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Takeaways from Four Continents Championships

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Shoma Uno performs a record-setting free skate. Sui Wenjing and Han Cong return to competition. Rika Kihira continues her climb. Madison Chock and Evan Bates win their first title at an ISU Championships. 

Now that the 2019 Four Continents Figure Skating Championships, held in Anaheim, Calif. is in the books, here are some of the big takeaways:

Nathan Chen will need his A+ game to repeat as World champion. Japan’s Shoma Uno won his first Four Continents title and with the highest free score of the season, 197.36 points. (It’s also the highest free skate score ever, but various judging changes this season make it unfair to compare it to past seasons’ scores.)

Uno, who has struggled with multiple sprained ankles since the Japanese Championships in late December, landed three quads and two triple Axels in his “Moonlight Sonata” program in Anaheim. He could round into even better form for the 2019 World Figure Skating Championships in Saitama, Japan a month from now. Yuzuru Hanyu, troubled by an ankle ligament injury, was not in Anaheim. Japan’s two-time Olympic champion hasn’t competed since Rostelecom Cup in mid-November, but vows to compete in Saitama and try for a third world title.

Rika, Rika, Rika. Japan’s Rika Kihira confirmed her status as the odds-on favorite to win the ladies’ title at Worlds – not only because of her triple Axel and rapidly improving skating skills, but because of her strong mental game. The 16-year-old arrived in Anaheim with a new boot on her left foot, an old (and too soft) boot on her right foot, and mismatched blades: one was silver, one was gold. A fall on a triple Lutz in practice injured her left ring finger, causing considerable pain. Yet after popping her triple Axel into a single and placing fifth in the short program, she performed a clutch free skate to win the title. Kihira is undefeated in international competition this season, including wins at both of her Grand Prix events and the Grand Prix Final.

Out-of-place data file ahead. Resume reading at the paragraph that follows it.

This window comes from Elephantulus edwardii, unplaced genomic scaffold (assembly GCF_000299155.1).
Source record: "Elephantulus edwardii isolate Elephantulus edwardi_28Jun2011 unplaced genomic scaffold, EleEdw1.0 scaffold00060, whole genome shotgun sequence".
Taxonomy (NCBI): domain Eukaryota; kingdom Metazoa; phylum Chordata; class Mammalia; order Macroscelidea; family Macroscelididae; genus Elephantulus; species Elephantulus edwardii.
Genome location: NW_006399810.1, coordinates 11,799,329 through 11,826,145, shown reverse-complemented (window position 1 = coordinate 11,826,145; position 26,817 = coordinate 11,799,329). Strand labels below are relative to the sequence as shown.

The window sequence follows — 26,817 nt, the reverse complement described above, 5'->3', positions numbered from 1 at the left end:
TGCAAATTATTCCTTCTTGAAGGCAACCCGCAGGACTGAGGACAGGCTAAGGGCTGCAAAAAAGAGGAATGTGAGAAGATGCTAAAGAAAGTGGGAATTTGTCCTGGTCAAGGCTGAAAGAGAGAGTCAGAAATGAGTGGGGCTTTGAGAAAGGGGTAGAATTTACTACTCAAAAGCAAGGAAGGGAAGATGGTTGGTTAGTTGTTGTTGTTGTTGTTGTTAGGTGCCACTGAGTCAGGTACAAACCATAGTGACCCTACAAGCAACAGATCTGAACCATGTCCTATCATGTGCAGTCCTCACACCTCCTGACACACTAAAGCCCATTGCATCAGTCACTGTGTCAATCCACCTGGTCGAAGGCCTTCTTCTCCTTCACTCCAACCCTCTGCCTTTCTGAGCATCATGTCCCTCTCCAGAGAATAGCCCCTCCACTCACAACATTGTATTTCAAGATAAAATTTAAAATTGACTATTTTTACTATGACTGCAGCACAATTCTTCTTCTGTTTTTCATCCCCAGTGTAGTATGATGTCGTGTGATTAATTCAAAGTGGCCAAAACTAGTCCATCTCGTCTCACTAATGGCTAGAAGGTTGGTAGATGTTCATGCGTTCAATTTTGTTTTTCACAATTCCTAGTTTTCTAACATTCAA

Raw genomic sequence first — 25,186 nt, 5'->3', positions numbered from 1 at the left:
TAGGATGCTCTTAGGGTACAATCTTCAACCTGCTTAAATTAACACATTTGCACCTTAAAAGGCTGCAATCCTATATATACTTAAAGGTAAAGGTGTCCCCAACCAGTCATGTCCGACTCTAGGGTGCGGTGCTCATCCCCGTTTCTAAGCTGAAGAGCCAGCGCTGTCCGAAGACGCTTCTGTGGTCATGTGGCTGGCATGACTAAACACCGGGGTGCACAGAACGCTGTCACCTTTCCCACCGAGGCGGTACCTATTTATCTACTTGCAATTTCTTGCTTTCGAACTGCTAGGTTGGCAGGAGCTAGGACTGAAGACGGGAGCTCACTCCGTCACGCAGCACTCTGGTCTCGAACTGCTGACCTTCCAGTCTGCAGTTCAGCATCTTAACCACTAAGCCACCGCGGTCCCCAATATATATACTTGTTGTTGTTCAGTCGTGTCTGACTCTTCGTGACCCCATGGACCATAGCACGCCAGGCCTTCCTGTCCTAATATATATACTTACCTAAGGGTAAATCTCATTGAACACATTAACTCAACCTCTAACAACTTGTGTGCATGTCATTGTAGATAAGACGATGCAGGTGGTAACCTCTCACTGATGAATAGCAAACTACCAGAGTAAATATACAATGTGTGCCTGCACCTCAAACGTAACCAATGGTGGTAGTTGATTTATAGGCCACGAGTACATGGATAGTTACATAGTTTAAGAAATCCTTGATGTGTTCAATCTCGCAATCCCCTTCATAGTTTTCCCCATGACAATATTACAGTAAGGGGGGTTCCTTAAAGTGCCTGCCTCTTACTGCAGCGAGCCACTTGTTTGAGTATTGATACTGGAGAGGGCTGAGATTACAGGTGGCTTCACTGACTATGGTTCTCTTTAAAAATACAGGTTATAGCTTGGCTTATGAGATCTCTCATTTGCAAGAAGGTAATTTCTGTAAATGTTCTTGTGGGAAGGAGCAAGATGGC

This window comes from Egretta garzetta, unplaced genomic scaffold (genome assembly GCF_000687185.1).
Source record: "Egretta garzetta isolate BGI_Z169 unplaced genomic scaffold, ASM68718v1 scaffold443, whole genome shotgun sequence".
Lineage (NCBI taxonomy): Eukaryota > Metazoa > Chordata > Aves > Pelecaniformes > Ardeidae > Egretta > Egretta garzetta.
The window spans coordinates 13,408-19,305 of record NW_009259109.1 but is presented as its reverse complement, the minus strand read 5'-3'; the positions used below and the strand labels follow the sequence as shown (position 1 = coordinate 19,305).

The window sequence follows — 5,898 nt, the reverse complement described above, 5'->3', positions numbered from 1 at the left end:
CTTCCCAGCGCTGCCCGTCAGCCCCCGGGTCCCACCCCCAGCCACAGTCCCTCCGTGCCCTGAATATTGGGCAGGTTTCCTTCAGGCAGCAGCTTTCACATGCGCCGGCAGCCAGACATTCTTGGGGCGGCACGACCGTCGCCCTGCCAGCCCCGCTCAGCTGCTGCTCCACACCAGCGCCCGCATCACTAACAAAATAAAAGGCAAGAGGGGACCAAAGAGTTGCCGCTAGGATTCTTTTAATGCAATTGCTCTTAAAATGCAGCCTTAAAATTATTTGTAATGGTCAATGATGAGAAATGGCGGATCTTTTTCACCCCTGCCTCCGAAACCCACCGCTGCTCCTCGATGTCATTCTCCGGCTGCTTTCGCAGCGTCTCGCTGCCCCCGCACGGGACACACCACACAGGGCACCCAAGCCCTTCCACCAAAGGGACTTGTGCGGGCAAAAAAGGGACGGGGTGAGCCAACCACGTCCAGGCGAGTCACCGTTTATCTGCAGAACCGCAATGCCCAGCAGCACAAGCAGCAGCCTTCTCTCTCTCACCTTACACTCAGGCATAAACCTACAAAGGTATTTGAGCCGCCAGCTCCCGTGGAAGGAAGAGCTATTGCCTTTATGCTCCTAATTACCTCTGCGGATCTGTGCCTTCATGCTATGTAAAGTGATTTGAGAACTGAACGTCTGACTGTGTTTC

U.S. can earn two pairs’ spots for the 2020 World Championships. Ashley Cain and Timothy LeDuc performed two solid programs at Four Continents, and can increase their scores if they tweak a few elements to get higher levels. They have a good chance to crack the top 10 in Saitama, which would qualify the U.S. to enter two pairs the following season.

“Overall it’s going to take two really strong performances from us, to get those spots,” Cain said. “We can’t make any big mistakes. We want to hit the 200-point mark. I think if we just get our levels, we’ll be right there.”

Pair’s title in Saitama still looks wide open. China’s Sui Wenjing and Han Cong won Four Continents by just .06 points over Canadians Kirsten Moore-Towers and Michael Marinaro; the Canadians won the short program, but a costly error on a lift in their free skate cost them the title.

The Olympic silver medalists were impressive but did not look unbeatable: Sui, who missed the first half of the season with a right foot stress fracture, fell on triple jumps in both the short program and free skate. Strong performances by Russia’s Yevgenia Tarasova and Vladimir Morozov or France’s Vanessa James and Morgan Cipres could win the day. If James and Cipres do win, it will be the first time a French pair has won worlds since 1932. Of course, Sui and Han still have a month to improve.

No guarantees in ice dance. The shocking fourth-place finish of Madison Hubbell and Zachary Donohue in Anaheim showed their margin for error is thin. It is unlikely the U.S. champions will repeat the lift error that cost them more than four points, but even a smaller mistake – especially on step sequences in the rhythm dance – could cost them a world medal.

As their training partner, Jean-Luc Baker, explained in Anaheim: “The intricacy of the tango (rhythm dance) is significantly harder than what we had last year with the rhumba. The image the technical panel wants to see and what they are asking for, is so minuscule that one small thing like that angle of your skate can cost you three points.”

Three-time world champions Gabriella Papadakis and Guillaume Cizeron of France have separated themselves from the rest. While Hubbell and Donohue are still the favorites for silver, one slip opens the door for teams including Chock and Bates; Canadians Kaitlyn Weaver and Andrew Poje, and Piper Gilles and Paul Poirier; and Alexandra Stepanova and Ivan Bukin of Russia.

Tomoki Hiwatashi marked himself a favorite for the World junior podium. Hiwatashi, fourth at the U.S. Figure Skating Championships last month, skated his best programs ever in Anaheim to place eighth. His coach, Christy Krall, thinks he has made a breakthrough.